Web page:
L. Signs giving parking or traffic directions, provided that such signs are limited to: wall and ground signs; one (1) sign per curb cut on the premises; not more than six (6) square feet per face in area; not more than six (6) feet in height above grade; may be illuminated from a concealed light source which does not flash, blink or fluctuate; shall not be animated.

M. Temporary signs that only advertise or identify construction, remodeling, rebuilding, development, sale, lease or rental of either a conforming use or a designated land area shall not be required to comply with the rules and regulations, relating to signs in their zoning district, unless said sign is viewable from any public right-of-way for a period in excess of six (6) months. If said sign is so viewable in excess of six (6) months, it must be approved by the Building Commissioner as a permanent sign under the rules and regulations set out in Section 26.68.060.

N. Signs on trash or refuse containers.

(Emphasis added.)

Section 26.68.050 of the zoning code is entitled “Political signs in F through K districts” and provides:

In addition to the signs exempted by Section 26.68.030 permits are not required for the following political signs in the F through K zoning districts:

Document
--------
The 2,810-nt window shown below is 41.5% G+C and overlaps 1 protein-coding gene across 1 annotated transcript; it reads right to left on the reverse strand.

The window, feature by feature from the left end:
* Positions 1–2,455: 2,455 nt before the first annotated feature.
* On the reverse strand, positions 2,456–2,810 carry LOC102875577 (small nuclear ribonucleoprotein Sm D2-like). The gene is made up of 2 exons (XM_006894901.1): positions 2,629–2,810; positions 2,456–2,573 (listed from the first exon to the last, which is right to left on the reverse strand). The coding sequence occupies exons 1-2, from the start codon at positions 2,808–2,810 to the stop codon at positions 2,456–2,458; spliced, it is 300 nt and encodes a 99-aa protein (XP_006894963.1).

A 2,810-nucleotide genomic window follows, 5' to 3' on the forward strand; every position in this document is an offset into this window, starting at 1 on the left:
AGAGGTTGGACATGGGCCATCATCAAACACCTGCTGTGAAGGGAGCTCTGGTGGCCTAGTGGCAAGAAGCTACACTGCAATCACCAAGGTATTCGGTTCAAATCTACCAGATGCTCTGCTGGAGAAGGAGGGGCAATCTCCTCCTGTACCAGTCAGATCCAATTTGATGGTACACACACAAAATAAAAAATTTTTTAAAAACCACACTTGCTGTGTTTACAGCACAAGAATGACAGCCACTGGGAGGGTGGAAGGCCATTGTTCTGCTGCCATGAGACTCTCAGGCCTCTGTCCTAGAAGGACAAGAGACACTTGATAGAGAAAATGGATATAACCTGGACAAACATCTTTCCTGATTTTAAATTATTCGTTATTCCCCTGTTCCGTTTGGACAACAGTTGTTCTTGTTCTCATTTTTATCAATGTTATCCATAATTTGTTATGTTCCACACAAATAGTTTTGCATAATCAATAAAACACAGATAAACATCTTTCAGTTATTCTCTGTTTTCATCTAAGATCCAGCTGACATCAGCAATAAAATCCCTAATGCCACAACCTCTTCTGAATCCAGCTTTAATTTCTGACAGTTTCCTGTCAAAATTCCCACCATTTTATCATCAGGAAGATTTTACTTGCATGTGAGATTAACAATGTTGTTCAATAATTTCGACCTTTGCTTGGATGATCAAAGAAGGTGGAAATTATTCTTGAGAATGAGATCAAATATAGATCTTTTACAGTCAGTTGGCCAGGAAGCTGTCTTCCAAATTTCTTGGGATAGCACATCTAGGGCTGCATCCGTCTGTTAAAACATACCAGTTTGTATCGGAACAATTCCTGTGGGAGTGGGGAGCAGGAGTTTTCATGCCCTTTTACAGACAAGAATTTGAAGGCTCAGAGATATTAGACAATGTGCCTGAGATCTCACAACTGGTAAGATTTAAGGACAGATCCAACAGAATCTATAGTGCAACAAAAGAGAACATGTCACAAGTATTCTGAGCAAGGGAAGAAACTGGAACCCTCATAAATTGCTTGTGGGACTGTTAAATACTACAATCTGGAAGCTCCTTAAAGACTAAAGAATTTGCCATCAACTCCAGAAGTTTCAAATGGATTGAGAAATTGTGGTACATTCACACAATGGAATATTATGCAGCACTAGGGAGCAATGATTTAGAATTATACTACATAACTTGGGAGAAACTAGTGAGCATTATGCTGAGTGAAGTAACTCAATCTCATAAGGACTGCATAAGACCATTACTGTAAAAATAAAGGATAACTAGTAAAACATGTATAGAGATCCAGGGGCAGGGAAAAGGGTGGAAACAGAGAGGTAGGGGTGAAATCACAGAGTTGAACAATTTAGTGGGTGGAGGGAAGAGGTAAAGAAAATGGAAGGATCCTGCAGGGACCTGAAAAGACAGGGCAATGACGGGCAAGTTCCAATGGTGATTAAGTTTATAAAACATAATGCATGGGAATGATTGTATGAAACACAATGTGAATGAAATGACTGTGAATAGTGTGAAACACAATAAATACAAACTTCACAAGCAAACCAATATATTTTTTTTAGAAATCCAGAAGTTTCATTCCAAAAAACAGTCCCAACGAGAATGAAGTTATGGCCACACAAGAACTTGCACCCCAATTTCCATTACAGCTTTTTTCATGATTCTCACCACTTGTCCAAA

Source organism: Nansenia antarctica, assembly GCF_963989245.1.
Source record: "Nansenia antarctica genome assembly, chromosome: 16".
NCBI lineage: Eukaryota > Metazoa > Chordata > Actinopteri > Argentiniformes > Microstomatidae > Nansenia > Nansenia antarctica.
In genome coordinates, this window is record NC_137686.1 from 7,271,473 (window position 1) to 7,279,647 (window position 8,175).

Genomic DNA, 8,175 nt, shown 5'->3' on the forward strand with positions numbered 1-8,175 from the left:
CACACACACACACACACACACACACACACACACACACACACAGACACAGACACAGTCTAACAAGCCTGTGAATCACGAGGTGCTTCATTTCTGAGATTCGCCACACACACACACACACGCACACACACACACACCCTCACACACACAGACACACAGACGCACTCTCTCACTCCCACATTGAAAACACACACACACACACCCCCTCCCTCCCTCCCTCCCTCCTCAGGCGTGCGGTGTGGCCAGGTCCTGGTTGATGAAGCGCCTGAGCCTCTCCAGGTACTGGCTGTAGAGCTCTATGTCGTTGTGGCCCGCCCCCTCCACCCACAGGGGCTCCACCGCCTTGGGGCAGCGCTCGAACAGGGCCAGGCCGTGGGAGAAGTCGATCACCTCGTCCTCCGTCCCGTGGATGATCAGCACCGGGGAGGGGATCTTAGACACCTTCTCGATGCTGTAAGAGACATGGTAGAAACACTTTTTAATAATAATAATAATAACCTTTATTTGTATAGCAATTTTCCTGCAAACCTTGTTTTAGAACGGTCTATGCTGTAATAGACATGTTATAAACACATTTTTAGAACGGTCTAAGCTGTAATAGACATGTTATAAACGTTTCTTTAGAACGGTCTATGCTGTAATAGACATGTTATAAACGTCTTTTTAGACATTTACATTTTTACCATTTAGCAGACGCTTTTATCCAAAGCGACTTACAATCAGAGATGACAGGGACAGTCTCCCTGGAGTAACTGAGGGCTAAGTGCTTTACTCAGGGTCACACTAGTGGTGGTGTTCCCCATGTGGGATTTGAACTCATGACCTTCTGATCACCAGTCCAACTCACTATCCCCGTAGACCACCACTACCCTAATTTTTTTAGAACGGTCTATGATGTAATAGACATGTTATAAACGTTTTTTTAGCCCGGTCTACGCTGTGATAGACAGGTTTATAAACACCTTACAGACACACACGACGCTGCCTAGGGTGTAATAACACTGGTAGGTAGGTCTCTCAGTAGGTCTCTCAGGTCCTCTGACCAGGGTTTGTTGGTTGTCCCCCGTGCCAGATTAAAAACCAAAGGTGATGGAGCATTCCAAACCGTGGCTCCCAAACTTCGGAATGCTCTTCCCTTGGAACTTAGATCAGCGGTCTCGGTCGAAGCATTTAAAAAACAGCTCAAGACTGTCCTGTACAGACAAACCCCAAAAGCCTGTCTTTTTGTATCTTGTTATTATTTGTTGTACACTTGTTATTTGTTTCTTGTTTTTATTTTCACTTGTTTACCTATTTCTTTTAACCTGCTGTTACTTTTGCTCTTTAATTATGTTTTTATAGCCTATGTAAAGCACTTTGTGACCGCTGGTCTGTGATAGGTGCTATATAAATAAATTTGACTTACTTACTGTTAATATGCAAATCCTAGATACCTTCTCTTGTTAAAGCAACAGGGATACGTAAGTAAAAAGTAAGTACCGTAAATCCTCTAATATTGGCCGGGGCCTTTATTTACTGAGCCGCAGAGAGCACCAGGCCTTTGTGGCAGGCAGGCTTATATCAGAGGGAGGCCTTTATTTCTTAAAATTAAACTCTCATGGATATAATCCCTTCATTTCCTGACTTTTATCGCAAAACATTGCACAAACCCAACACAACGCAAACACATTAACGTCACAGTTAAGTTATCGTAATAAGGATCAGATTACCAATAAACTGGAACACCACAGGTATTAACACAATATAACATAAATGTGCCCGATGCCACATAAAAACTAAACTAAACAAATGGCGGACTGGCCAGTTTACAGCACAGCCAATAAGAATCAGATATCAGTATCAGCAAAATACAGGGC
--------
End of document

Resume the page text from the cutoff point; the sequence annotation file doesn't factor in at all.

A. Permitted Sign Types of Political Signs. Wall, ground, window and marquee.

B. Permitted Maximum Number of Political Signs. Three (3) signs for each premises or designated land area on which the signs are located.

C. Permitted Area of Political Signs. No limitation.

D. Permitted Maximum Height Above Grade of Political Signs. Twenty-five (25) feet.

E. Permitted Location of Political Signs. No limitation.

F. Permitted Illumination of Political Signs. May be illuminated by a concealed light source but shall not flash, blink or fluctuate.

G. Animation of Political Signs. Signs shall not be animated. (Ord. 59979 § 18 (part), 1986.)

(Emphasis added.)

FOOTNOTES

1.  Before the district court, the parties stipulated to the following facts in their “Joint Statement of Uncontroverted Material Facts.”